There’s a variety of reasons why we play video games. It could be for pure fun, the challenge, the art, or the social commentary. And thanks to digital distribution, it has made it possible for small studios and teams to put out content that genuinely challenges your views in ways you didn’t expect.
Help Me Doctor, developed by IceTorch Interactive and released on Switch by Ultimate Games S.A, claims it will force you to face the moral obligations doctors face on a daily basis. But when you consider Ultimate Games S.A’s height of social commentary was with their “hit” title Wanking Simulator, these claims quickly fall flaccid.
Help Me Doctor gives you your own practice to run. You’ll see a series of patients and must diagnose their aliments, and ensure all their insurance documents are up to scratch. In between patients, you’ll be asked to face big questions such as; will you bribe the Ministry of Health, or let certain patients get priority just because of who they know?
It all could be interesting, but the gameplay falls flat. In order to diagnose a patient, they’ll give you 3 of their conditions, which are always in the form of an odd statement like ‘Hair growing out of foot’ or ‘Counting pavement tiles while walking’. You’ll look through a list of diseases and pick the one with the matching symptoms.
There’s really nothing more to it. There’s no conditions you might be missing or any challenge in identifying a symptom. The patient’s condition will match the symptoms word for word, and it’s as simple as making sure all 3 matches.
Checking the identification documents is an equally boring affair. You have 3 documents to run through, and you need to check the details match. There’s no moral quandary about helping patients who can’t afford healthcare or diagnosing a perfectly healthy patient just to make more cash or hit targets. All the discrepancies are just purely typos.
Any choice you’re given is laughable. It has little depth and doesn’t affect gameplay. Any semblance of a dilemma is removed instantly when you realise they’re shoved in to purely affect the amount of money you have. Either you choose the selfish option and receive a fine, or do the right thing you might get rewarded.
I will always try to find positives in anything, but unfortunately, in the case of Help Me Doctor, all I can say is that this is an ugly game.
The game is just a single environment, the inside of your surgery. Everything is lifeless, textures are flat, lack any detail, and are badly put together. I suppose I did smile seeing the same screengrab from what looked to be Google Maps in every window. But really, it just highlights how low effort this game is.
The UI itself is a mess. When a patient sits at your desk, the screen is littered with prompts. Whilst I did get used to this, it never looked nice or clean. I liked that halfway through the game, for no apparent reason, the font just decided to increase in size though. There are so many other things in this title like this that show a lack of quality control.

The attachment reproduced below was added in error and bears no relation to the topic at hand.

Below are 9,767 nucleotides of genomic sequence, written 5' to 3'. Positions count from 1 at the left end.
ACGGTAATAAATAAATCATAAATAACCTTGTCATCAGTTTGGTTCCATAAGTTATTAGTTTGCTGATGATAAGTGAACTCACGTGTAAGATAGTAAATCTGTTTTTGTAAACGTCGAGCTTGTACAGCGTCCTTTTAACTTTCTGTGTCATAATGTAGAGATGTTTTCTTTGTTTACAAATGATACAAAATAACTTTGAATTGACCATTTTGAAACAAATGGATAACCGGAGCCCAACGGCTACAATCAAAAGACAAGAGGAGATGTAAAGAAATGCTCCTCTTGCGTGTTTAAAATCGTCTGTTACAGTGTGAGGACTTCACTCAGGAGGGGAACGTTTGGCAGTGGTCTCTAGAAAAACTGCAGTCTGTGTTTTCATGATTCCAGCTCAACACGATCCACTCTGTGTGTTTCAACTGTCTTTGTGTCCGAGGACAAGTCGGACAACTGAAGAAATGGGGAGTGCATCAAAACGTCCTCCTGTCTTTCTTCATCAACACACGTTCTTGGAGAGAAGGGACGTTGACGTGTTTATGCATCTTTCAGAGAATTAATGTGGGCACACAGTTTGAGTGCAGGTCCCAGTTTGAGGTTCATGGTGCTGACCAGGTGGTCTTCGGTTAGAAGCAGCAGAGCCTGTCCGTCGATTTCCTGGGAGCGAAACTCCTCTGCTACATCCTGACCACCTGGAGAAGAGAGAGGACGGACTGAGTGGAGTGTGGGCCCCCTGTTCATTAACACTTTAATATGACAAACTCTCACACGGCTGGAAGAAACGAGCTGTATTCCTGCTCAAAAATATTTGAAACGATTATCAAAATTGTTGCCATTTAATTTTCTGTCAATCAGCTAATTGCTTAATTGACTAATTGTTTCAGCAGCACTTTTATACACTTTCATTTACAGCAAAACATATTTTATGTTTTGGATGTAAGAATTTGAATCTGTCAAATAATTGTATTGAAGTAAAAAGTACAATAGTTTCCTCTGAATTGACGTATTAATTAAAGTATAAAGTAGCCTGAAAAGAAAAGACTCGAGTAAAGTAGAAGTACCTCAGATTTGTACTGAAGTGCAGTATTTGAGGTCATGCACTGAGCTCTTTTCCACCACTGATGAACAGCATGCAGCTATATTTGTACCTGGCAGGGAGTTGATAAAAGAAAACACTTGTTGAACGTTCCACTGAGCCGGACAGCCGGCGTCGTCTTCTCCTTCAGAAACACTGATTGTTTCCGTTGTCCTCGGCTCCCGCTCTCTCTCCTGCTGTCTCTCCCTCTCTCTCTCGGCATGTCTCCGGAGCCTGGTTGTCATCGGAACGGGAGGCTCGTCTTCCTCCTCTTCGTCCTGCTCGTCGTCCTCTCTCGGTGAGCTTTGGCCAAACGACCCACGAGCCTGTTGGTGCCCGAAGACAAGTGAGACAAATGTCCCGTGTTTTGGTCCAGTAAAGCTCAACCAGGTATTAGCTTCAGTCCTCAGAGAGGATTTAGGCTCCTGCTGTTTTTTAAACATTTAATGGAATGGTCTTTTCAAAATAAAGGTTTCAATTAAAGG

I appreciate that everyone needs to start somewhere, and amateur projects will only have access to basic resources. But we’ve seen much better efforts, from smaller teams, developed quicker as a part of a game jam. Ultimately, when you’re charging for a game in 2020 and looks like it made on the same engine as Dire Straits ‘Money for Nothing’ video, you’re going to leave the player disappointed.
As with all of Help Me Doctor, the audio is low budget and lacklustre.
The tracks selected here haven’t been purposely created to have a central theme, or build any tension as you play. The few tracks here are played on repeat, are as generic as royalty-free music can get. For anyone that’s played a low budget simulator game, you’ll know exactly what you’re diving into.
Sound effects equally don’t add anything to the game. They’re badly mixed, and the unbearably distorted shout of ‘next patient please’ had me turning down the volume very quickly into my first playthrough.
Here’s where things got interesting during my time with Help Me Doctor. It’s poorly made and my time was cut short thanks to a game-breaking bug.
There’s a basic pattern to the gameplay loop. You see and diagnose patients, and every now and again, an event is thrown at you. After just a few days, I came to an event in which the Ministry of Health wanted me to bribe them. I either had to pay up or face closure. The only problem is that the game didn’t give me any choice in the matter. The only option I could select was to refuse to pay, and abruptly end the game. It didn’t matter how much money I had, or what choices I had made before.
I genuinely don’t know how many more days the game keeps going for, or how long it takes to reach the credits. What I can confidently say is that even without the bug, Help Me Doctor didn’t do anything to keep my interest after 5 minutes. There are zero progression and a whole lot of repetition.
Help Me Doctor is a game with very little appeal. It might sound interesting, but it doesn’t expand on its premise or any of the ideas that could’ve been interesting. It’s riddled with a number of problems, errors, and bugs, which at worst stops progression.
Papers, Please shows that this type of game can be done well. But in order to do so, it needs a good story and a genuine consequence. Help Me Doctor misses the mark on every level and seems to think the enjoyment is just in making sure two sets of characters match.
When it comes to rating Help Me Doctor, ignoring bugs, it wouldn’t receive any award. Its gameplay and design is shallow and ugly. But it’s impossible to ignore the game-breaking bug. Thumb Culture has reached out to Ultimate Games S.A. for comment, and we will update you with any response. For now, I have no choice but prescribe Help Me Doctor with a Thumb Culture Broken Award.
Disclaimer: A code was received in order to write this review.
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